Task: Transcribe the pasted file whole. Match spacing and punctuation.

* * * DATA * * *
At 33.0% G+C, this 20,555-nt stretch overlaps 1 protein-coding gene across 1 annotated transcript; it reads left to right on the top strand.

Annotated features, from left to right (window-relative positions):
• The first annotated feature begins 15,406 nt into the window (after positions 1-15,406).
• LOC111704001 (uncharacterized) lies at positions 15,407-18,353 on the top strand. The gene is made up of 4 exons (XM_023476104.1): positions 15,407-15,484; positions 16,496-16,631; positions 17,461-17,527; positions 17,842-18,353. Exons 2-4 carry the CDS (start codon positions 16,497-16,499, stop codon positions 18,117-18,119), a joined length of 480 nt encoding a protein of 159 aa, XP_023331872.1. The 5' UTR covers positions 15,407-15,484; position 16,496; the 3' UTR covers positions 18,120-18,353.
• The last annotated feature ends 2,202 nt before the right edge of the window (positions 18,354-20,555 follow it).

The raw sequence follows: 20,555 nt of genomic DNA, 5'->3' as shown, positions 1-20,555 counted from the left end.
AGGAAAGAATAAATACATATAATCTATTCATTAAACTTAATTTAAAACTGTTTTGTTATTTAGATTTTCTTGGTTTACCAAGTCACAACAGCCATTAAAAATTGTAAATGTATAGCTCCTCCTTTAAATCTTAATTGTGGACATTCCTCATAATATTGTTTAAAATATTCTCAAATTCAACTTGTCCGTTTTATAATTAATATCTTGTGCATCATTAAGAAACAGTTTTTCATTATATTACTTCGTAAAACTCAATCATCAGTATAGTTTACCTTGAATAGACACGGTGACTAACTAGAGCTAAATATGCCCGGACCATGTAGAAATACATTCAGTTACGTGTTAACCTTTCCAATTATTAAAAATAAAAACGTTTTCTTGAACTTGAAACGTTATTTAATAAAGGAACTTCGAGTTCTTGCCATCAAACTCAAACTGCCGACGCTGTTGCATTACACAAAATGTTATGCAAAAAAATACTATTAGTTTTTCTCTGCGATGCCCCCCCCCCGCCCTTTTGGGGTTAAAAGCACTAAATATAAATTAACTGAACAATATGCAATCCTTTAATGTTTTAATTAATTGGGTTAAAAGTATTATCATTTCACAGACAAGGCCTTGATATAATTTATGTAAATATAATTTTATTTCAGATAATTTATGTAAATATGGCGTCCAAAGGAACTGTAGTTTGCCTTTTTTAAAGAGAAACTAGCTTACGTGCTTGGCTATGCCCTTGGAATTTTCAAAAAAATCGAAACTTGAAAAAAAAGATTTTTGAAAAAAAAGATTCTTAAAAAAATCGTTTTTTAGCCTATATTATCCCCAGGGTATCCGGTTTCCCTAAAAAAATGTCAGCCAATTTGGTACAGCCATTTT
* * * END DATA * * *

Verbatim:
At 33.0% G+C, this 20,555-nt stretch overlaps 1 protein-coding gene across 1 annotated transcript; it reads left to right on the top strand.

Annotated features, from left to right (window-relative positions):
• The first annotated feature begins 15,406 nt into the window (after positions 1-15,406).
• LOC111704001 (uncharacterized) lies at positions 15,407-18,353 on the top strand. The gene is made up of 4 exons (XM_023476104.1): positions 15,407-15,484; positions 16,496-16,631; positions 17,461-17,527; positions 17,842-18,353. Exons 2-4 carry the CDS (start codon positions 16,497-16,499, stop codon positions 18,117-18,119), a joined length of 480 nt encoding a protein of 159 aa, XP_023331872.1. The 5' UTR covers positions 15,407-15,484; position 16,496; the 3' UTR covers positions 18,120-18,353.
• The last annotated feature ends 2,202 nt before the right edge of the window (positions 18,354-20,555 follow it).

The raw sequence follows: 20,555 nt of genomic DNA, 5'->3' as shown, positions 1-20,555 counted from the left end.
AGGAAAGAATAAATACATATAATCTATTCATTAAACTTAATTTAAAACTGTTTTGTTATTTAGATTTTCTTGGTTTACCAAGTCACAACAGCCATTAAAAATTGTAAATGTATAGCTCCTCCTTTAAATCTTAATTGTGGACATTCCTCATAATATTGTTTAAAATATTCTCAAATTCAACTTGTCCGTTTTATAATTAATATCTTGTGCATCATTAAGAAACAGTTTTTCATTATATTACTTCGTAAAACTCAATCATCAGTATAGTTTACCTTGAATAGACACGGTGACTAACTAGAGCTAAATATGCCCGGACCATGTAGAAATACATTCAGTTACGTGTTAACCTTTCCAATTATTAAAAATAAAAACGTTTTCTTGAACTTGAAACGTTATTTAATAAAGGAACTTCGAGTTCTTGCCATCAAACTCAAACTGCCGACGCTGTTGCATTACACAAAATGTTATGCAAAAAAATACTATTAGTTTTTCTCTGCGATGCCCCCCCCCCGCCCTTTTGGGGTTAAAAGCACTAAATATAAATTAACTGAACAATATGCAATCCTTTAATGTTTTAATTAATTGGGTTAAAAGTATTATCATTTCACAGACAAGGCCTTGATATAATTTATGTAAATATAATTTTATTTCAGATAATTTATGTAAATATGGCGTCCAAAGGAACTGTAGTTTGCCTTTTTTAAAGAGAAACTAGCTTACGTGCTTGGCTATGCCCTTGGAATTTTCAAAAAAATCGAAACTTGAAAAAAAAGATTTTTGAAAAAAAAGATTCTTAAAAAAATCGTTTTTTAGCCTATATTATCCCCAGGGTATCCGGTTTCCCTAAAAAAATGTCAGCCAATTTGGTACAGCCATTTT